THE AMERICANS – Over six seasons, The Americans has resolutely stuck to a pace that saw it regularly overtaken by glaciers, mobility scooters and stoned sloths. For some, that’s an understandable deal-breaker but if you can adapt to its ways, there are enormous rewards on offer. As we near the end of the Cold War and various nets tighten around the Jennings family, the inevitable end looms, but still The Americans refuses to rush towards the finish line, amplifying the tension through the slow, slow burn. Matthew Rhys and Keri Russell delivered acting masterclasses in every single episode of the show’s run, but the sixth season belongs to Rhys, as a conflicted Philip faces up to the true nature of his loyalties.
COUNTERPART – There’s another great double bill here: Counterpart and The Americans. Both refuse to make life easy for their viewers, both find exciting ways to tackle espionage and skulduggery and both are surprisingly moving. JK Simmons delivers a powerful and nuanced performance as Howard Silk, a low-level UN worker embroiled in a cross-dimensional conspiracy, and as Howard Silk, his gruff counterpart from a parallel world. We recently raved about season one, but in case you missed it: watch this now!
SHARP OBJECTS – While shows like The Handmaid’s Tale took a more literal approach to portraying the pitfalls of underestimating women, Jean Marc Vallée’s adaptation of Gillian Flynn’s novel tackled it from a subtler, eerier direction. Sharp Objects used the auspices of a murder investigation to delve deep into the bizarre conventions and toxic expectations of small-town America. Amy Adams is both brittle and delicate as the reporter drawn back into her strange family circle and a claustrophobic nightmare that unfolds slowly, right up until its shocking climax. More haunting than a thousand ghost stories, Sharp Objects lingers like the smell of rotting meat on a hot day.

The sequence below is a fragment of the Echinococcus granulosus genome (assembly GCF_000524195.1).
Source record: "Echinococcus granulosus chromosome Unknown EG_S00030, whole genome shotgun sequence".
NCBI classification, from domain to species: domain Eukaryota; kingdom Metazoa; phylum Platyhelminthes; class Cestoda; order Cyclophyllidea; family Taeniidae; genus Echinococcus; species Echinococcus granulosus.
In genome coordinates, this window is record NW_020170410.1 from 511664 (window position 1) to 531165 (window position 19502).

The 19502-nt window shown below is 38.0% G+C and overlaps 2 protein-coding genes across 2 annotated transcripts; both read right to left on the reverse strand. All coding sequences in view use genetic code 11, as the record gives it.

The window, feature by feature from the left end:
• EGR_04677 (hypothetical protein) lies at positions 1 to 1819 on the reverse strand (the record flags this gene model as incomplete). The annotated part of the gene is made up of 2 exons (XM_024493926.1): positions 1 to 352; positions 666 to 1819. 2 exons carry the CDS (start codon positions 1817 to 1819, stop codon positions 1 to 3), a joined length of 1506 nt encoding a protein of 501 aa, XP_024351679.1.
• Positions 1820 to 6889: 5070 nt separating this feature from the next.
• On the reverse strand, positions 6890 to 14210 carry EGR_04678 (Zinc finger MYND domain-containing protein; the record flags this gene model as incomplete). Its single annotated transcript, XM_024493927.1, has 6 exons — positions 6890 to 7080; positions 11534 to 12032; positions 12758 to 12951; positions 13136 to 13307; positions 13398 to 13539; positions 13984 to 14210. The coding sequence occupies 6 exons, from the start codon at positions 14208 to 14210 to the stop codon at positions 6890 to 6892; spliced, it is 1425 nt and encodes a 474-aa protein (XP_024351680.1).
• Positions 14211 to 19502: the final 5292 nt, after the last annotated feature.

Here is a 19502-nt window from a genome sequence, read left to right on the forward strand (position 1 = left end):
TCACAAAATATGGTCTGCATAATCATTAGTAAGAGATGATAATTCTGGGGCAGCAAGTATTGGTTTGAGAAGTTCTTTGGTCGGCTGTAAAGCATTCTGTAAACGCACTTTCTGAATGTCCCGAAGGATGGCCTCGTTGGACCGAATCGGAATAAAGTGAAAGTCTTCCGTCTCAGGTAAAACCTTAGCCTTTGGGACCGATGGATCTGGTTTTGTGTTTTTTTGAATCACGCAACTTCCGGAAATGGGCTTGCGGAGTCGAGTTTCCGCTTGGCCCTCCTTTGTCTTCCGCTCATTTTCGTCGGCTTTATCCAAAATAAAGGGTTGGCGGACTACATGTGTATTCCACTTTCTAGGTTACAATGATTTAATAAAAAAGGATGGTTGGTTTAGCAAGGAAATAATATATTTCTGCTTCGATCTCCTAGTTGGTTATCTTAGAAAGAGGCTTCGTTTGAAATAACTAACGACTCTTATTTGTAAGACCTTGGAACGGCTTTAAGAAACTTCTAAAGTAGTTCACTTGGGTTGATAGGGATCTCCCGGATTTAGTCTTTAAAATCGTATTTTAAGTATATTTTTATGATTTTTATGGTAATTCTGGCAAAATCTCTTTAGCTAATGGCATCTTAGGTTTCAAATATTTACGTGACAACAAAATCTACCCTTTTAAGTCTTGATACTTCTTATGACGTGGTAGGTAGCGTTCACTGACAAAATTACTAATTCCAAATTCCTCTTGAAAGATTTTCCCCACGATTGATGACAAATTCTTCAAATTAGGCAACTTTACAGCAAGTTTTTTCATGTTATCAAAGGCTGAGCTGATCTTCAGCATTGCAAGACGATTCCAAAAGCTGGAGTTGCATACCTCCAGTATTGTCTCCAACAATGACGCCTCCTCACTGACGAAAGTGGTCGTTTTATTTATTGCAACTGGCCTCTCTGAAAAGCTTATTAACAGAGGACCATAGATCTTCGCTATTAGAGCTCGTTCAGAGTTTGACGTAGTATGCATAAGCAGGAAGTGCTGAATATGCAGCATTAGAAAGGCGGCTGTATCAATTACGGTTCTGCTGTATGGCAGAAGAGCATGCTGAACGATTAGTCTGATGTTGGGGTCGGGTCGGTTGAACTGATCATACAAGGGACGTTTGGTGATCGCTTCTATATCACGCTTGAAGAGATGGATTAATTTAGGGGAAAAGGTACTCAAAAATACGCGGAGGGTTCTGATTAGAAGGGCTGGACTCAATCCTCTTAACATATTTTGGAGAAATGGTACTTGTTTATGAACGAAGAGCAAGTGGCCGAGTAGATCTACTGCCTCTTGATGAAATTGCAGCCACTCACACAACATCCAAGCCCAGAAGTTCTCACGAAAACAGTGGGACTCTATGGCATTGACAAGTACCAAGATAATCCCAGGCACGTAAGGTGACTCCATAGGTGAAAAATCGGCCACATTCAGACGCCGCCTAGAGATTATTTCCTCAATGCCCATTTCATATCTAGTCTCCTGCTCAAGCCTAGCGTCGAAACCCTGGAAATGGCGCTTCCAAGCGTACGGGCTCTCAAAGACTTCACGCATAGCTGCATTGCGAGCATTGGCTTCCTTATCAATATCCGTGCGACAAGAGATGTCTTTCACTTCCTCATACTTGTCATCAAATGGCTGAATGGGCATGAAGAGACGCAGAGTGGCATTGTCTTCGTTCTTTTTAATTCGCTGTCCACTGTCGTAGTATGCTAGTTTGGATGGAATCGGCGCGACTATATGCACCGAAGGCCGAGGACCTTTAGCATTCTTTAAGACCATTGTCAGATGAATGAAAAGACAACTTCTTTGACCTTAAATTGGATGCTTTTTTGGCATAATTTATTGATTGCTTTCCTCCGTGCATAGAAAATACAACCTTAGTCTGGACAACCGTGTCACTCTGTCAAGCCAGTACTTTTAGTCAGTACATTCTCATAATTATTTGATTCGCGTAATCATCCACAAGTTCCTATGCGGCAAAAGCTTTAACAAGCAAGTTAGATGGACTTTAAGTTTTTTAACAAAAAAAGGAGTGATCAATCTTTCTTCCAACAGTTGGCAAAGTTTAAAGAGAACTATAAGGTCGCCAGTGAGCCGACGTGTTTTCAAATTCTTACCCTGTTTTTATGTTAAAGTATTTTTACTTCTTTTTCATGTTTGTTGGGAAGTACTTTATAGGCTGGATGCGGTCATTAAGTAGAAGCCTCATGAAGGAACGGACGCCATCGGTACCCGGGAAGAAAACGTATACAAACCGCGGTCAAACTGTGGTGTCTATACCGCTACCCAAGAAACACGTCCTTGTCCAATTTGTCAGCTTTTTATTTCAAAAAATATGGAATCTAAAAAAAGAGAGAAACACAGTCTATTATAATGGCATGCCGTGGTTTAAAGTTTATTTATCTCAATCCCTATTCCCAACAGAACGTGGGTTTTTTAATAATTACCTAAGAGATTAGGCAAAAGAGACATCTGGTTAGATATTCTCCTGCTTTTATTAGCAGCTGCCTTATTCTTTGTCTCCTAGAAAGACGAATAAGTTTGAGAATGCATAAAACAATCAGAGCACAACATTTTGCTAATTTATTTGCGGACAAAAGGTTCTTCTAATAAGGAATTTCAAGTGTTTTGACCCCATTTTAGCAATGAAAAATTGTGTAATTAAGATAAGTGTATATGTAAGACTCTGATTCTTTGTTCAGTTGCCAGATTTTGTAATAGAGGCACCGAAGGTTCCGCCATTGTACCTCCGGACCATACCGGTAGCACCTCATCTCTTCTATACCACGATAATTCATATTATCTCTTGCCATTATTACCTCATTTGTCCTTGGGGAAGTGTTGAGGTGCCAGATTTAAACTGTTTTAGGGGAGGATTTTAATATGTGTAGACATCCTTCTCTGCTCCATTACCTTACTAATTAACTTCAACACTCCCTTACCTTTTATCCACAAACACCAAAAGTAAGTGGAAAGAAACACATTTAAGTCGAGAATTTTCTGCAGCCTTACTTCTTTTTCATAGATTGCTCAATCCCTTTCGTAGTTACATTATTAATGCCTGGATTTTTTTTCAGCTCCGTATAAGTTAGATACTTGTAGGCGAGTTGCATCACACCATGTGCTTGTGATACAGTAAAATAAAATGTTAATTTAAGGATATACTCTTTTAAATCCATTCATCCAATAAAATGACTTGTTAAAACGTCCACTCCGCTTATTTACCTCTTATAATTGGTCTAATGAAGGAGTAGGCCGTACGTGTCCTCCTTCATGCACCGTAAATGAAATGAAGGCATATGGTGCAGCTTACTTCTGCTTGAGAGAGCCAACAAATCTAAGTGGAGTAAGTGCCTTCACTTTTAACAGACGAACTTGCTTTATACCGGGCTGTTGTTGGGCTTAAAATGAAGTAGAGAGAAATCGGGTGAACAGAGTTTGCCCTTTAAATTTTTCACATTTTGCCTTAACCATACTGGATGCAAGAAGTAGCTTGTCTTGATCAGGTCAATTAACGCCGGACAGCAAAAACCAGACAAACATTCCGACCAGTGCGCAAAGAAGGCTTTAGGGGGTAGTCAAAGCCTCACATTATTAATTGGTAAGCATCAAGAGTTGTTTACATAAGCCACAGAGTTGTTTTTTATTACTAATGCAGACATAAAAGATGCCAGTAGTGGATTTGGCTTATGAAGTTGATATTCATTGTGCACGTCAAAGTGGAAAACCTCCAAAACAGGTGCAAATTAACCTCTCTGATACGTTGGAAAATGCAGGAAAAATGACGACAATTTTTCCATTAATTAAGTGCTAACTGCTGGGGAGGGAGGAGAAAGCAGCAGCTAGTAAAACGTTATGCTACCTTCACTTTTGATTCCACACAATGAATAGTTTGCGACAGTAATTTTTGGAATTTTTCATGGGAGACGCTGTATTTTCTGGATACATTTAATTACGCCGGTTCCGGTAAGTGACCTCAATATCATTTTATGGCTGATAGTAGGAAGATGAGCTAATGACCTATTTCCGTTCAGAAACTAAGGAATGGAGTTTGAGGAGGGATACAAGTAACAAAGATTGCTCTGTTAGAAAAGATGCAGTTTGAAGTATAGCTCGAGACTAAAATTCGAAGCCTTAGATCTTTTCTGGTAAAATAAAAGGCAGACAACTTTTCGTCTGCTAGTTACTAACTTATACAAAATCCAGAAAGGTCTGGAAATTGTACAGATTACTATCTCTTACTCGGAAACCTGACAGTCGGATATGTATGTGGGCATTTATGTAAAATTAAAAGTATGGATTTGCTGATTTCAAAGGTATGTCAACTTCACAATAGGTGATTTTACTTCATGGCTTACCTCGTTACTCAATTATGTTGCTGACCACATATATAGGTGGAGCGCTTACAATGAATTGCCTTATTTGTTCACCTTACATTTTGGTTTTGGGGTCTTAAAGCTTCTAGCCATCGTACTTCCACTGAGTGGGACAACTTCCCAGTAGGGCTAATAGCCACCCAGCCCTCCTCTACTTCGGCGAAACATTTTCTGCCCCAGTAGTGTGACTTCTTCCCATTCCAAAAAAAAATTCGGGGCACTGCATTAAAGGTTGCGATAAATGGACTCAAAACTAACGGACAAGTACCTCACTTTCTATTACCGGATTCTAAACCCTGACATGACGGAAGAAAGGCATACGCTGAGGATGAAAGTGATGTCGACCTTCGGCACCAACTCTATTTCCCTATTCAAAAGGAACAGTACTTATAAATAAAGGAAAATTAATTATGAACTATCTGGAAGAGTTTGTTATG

THE TERROR – Horror is notoriously tricky to pull off on TV. Sustaining tension over 90 minutes is one thing, but it’s a completely different ballgame to find the perfect pitch over a whole season. The Terror achieves this and then some, creating a blinding blizzard of fear, tension and dread that creeps back and forward between waking nightmare and fever dream. Taking the true story of two British ships that mysteriously vanished in the Arctic circle in 1845, The Terror concocts a terrifying tale of monsters and monstrous men that proved utterly addictive.
BETTER CALL SAUL – Really, you could probably take the top 15 of these 20 shows and rearrange them however you like. What elevates Better Call Saul to the top of the pile? It could be expectations; nobody gave the show a chance of outpacing Breaking Bad, but season four did just that. It could be that Jimmy McGill’s fall from grace has been so gradual and so agonising that we feel like a part of ourselves has been lost along the way. It could be how Rhea Seehorn’s Kim Wexler breaks our hearts without eliciting an ounce of pity. It could be how Vince Gilligan’s storytelling has been refined to a piercingly sharp point. It’s all of these things and more. Jimmy McGill started as a likeable block, but Better Call Saul has chipped and chipped away at that block and found an amoral, selfish, duplicitous shark underneath. We always knew he was there, we just desperately wanted it all to work out differently.
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